- ISBN: 9781607720218 | 1607720213
- Cover: Hardcover
- Copyright: 3/7/2016
Winner 2017 Benjamin Franklin GOLD AWARD for POETRY.
Winner 2017 MONTAIGNE MEDAL for most thought-provoking books.
"A searing memoir." — Shelf Awareness
"Powerful...Deserves attention and high regard." — Kevin Stein, Poet Laureate of Illinois
"Devastating, one-of-a-kind collection." — Foreword Reviews
"Gut-wrenching narrative lyric poems." — Publishers Weekly
"Taut...beautifully realized." — World Literature Today
In this major tour de force, John Guzlowski traces the arc of one of the millions of immigrant families of America, in this case, survivors of the maelstrom of World War II. Watch the book trailer at www.polww2.com/EchoesTrailer
Raw, eloquent, nuanced, intimate—Guzlowski illuminates the many faces of war, the toll it takes on innocent civilians, and the ways in which the trauma echoes down through generations.
His narrative structure mirrors the fractured dislocation experienced by war refugees. Through a haunting collage of jagged fragments—poems, prose and prose poems, frozen moments of time, sometimes dreamlike and surreal, other times realistic and graphic—Guzlowski weaves a powerful story with impacts at levels both obvious and subtle. The result is a deeper, more visceral understanding than could have been achieved through descriptive narrative alone.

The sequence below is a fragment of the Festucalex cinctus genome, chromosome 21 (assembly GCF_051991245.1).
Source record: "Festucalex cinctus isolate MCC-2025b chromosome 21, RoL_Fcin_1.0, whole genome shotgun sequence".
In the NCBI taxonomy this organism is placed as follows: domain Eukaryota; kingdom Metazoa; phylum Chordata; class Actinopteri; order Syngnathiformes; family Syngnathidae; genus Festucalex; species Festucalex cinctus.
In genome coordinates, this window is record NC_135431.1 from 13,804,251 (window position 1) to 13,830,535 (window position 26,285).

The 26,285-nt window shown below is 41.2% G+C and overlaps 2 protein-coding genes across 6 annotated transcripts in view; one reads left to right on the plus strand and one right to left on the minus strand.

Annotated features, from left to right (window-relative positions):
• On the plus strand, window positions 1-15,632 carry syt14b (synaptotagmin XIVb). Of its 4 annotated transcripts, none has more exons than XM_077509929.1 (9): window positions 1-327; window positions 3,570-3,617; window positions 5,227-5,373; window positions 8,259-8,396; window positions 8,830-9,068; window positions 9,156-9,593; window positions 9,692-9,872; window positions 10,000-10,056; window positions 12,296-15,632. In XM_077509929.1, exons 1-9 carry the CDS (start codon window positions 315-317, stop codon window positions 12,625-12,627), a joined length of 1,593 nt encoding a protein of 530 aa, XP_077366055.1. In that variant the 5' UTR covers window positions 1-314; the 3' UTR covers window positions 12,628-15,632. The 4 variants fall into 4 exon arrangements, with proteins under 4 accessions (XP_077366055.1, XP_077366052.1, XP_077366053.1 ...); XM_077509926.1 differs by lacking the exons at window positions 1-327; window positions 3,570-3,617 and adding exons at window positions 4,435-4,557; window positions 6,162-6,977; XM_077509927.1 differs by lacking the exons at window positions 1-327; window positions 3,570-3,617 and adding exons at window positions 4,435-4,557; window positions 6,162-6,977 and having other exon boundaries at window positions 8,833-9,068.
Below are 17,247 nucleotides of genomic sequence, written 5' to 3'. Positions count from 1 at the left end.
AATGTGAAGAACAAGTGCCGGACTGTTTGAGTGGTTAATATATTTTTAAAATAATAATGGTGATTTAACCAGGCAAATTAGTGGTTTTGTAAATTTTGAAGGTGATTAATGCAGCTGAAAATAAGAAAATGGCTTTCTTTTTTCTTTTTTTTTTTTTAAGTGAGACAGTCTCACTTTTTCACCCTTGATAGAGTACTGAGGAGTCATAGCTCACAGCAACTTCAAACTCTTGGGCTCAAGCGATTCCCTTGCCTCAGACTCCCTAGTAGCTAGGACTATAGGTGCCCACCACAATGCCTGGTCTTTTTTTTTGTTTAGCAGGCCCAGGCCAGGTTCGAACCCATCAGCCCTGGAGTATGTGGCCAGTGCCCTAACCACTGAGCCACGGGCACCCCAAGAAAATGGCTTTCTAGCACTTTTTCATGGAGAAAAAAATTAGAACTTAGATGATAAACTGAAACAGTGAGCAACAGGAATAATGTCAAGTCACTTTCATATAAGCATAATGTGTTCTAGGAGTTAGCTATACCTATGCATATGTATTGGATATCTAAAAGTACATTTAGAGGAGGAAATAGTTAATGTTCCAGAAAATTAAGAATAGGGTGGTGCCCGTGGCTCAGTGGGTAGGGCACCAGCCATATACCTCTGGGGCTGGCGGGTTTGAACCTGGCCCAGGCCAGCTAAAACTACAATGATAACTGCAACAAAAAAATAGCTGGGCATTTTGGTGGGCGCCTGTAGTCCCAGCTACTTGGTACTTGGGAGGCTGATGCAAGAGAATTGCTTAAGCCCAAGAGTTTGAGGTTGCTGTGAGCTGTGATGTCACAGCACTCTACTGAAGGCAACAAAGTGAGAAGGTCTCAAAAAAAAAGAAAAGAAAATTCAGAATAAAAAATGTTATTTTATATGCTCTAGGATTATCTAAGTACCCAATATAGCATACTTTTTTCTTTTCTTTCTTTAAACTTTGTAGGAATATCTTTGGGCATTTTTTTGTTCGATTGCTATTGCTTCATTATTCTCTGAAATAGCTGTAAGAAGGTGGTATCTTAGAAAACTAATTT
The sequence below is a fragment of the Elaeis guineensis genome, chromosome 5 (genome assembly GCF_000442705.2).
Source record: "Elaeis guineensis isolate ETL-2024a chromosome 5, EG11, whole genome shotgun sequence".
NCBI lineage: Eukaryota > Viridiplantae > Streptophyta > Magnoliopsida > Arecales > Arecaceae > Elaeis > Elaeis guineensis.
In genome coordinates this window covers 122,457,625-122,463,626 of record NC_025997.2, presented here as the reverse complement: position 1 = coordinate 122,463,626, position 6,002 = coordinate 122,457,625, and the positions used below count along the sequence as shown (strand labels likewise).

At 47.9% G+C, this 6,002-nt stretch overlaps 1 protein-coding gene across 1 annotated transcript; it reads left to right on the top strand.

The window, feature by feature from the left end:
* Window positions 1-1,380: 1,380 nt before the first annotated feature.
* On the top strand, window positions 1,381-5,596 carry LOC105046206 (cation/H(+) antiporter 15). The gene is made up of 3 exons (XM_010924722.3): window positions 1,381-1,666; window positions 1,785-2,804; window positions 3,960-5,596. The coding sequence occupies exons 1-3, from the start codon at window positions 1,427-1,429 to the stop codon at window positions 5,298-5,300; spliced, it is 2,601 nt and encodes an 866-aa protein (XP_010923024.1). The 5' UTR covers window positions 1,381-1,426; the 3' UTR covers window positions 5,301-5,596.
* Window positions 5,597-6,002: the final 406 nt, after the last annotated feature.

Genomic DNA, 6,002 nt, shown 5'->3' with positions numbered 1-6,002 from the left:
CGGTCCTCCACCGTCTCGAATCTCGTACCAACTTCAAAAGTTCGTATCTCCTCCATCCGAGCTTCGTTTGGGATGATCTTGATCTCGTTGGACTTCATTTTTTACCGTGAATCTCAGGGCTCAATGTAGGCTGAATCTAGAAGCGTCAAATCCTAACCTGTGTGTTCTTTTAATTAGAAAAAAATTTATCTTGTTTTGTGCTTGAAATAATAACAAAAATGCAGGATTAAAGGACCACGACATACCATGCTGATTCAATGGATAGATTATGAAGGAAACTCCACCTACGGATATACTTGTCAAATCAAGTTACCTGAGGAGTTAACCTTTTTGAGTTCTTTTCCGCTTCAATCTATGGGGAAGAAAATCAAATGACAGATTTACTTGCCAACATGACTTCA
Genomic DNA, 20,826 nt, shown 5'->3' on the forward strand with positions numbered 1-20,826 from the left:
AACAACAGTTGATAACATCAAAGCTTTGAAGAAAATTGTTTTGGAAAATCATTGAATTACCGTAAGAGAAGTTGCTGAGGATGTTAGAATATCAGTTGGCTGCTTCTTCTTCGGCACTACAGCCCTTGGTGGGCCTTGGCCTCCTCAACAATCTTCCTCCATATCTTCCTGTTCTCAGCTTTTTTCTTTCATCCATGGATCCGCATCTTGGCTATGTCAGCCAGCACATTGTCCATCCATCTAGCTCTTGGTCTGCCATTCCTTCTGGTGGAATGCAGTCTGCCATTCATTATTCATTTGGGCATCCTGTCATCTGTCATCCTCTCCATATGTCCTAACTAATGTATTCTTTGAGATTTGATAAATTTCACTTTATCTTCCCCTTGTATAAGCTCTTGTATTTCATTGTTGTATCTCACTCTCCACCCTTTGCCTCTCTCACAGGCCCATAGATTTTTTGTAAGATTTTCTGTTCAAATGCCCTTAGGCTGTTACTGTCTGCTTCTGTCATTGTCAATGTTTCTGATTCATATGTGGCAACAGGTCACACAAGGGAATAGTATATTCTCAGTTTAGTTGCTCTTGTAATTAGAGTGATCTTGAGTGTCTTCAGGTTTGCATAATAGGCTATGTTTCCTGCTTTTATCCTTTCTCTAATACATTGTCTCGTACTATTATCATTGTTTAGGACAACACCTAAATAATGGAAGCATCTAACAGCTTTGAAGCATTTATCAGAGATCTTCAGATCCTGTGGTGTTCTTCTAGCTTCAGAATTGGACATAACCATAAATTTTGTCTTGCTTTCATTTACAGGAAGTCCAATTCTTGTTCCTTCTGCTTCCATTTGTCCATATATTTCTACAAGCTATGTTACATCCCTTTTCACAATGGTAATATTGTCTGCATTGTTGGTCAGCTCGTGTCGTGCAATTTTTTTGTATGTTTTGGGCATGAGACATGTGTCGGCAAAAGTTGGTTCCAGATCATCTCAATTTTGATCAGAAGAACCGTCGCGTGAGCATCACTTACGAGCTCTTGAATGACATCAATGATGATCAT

This is the story of Guzlowski's family: his mother and father, survivors of the war, taken as slave laborers by the Germans; his sister and himself, born soon after the war in Displaced Persons camps in Germany; the family's first days in America, and later their neighbors in America, some dysfunctional and lost, some mean, some caring and kind; and the relationships between and among them all.
As Guzlowski unfolds the story backwards through time, he seduces us into taking the journey with him. Along the way, the transformative power of the creative process becomes apparent. Guzlowski's writing helps him uncouple from the trauma of the past, and at the same time provides a pathway for acceptance and reconciliation with his parents.
Ultimately, then, this is a story of healing.
Because America is a land of immigrants with myriad and varied pasts, Guzlowski's story may reflect pieces of your own family's history, though details will of course differ. Something similar may also be the hidden story of one of your friends, or a colleague at work, or the sales clerk or waiter who serves you one day…or even, like Guzlowski, your professor of English literature.